More cute than romantic, this love story should appeal to young teens.


The Best of Both Worlds

A businessman’s psychotically jealous ex-girlfriend threatens a tender relationship.

A catastrophic accident, the result of a derailed train, leaves Jake McAllister, only a young boy, fatherless. He’s haunted by nightmares of the accident until a beautiful girl shows up in his dreams and offers him the comfort he desperately needs. Years later, Jake grows up to be a wealthy businessman but becomes caught in a loveless relationship with heartless gold digger Elizabeth Carstairs. For baffling reasons, Jake is incapable of seeing the full depth of her depravity but also seems dimly aware of his lack of romantic enthusiasm for her. Meanwhile, in a parallel plotline, Yvette Corvell suffers a deep loss when her husband dies in a tragic car accident. She uses the insurance settlement money to buy a ranch in Arizona and start a new life with her daughter, nearly 5-year-old Brandi. One day a tire bursts on Yvette’s car, and she is serendipitously rescued by Jake. He soon realizes that Yvette is a dead ringer for the girl who starred in his youthful dreams. Once she is convinced Jake’s womanizing days are behind him, the two begin a relationship and fall deeply in love. But Elizabeth, bankrupt from maniacally profligate spending, refuses to let Jake go without a fight. While some edge is given to the story by Elizabeth’s chilling amorality, this is otherwise so sentimental a story it seems written for very young adults. Debut author O’Donnell is irresistibly drawn to ostentatious displays of treacly emotion. Brandi wonders out loud to a dinner table of adults if her mother plans to find her a new father soon: “Since she got me a new fish, can she get me a new daddy?” The plot’s pace happily quickens when Elizabeth starts scheming to destroy Yvette. The author turns out to be extremely adept at inventively capturing Elizabeth’s fathomless wickedness. The prose can be a bit simplistic and is hampered by punctuation errors (for example, “Robert Johnson, head of the land acquisition department said”). The book is impossibly precious, which is simultaneously its principal virtue and central vice.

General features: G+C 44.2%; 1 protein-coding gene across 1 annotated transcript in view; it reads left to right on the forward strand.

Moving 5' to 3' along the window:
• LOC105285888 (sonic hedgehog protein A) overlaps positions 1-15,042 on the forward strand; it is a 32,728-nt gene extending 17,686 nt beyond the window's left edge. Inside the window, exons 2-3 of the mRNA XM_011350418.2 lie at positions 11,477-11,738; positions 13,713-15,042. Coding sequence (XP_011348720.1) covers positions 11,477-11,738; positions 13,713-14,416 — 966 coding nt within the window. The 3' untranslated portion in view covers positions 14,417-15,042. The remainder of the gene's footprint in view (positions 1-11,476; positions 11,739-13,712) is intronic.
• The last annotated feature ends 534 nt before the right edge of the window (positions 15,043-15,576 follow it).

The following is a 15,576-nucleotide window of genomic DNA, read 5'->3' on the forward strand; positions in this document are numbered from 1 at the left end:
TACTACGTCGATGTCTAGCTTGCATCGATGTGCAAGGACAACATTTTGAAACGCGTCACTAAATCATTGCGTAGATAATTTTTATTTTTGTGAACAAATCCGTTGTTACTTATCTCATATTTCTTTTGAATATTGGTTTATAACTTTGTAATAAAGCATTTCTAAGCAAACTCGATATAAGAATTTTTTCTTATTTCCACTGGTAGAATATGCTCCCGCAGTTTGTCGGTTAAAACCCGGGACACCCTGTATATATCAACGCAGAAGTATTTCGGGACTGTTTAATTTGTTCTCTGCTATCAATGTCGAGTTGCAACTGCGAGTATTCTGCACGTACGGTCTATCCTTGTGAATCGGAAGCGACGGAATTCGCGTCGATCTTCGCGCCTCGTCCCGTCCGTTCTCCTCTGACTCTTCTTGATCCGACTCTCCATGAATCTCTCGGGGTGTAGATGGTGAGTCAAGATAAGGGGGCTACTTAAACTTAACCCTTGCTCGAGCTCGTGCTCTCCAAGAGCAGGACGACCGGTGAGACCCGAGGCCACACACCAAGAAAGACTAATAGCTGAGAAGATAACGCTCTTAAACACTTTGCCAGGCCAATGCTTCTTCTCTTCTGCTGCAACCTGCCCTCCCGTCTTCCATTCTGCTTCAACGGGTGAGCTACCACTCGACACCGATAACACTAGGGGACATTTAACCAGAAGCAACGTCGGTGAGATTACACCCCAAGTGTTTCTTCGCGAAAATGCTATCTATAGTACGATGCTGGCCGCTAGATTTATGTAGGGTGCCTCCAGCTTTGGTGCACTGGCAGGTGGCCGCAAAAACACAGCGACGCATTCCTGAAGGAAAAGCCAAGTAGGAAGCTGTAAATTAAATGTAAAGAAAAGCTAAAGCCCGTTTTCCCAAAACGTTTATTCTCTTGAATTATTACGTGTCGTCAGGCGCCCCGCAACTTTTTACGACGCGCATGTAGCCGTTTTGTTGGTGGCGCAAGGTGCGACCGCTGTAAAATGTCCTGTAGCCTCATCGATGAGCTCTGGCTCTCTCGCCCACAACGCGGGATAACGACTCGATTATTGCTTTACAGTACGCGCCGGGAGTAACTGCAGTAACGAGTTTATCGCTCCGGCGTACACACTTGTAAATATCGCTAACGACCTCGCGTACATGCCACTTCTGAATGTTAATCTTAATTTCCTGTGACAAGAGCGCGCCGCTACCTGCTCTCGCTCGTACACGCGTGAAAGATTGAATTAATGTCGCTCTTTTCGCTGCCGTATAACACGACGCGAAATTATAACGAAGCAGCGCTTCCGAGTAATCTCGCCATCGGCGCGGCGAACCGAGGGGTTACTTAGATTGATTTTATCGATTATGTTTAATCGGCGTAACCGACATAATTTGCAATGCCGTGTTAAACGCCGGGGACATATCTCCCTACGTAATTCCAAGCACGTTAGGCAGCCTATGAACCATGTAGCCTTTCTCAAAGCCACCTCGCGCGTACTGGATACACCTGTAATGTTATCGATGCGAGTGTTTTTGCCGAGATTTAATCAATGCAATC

More cute than romantic, this love story should appeal to young teens.

Pub Date: May 17, 2016

ISBN: 978-1-4917-9629-0

Page Count: 306

Publisher: iUniverse

Review Posted Online: July 6, 2016

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Another success for the publishing phenom.


An abused boy fights back, escapes, then returns as an attorney to his beloved hometown, but just as he’s falling in love with a transplanted landscaper, a series of attacks from shadowy enemies jeopardizes their happiness.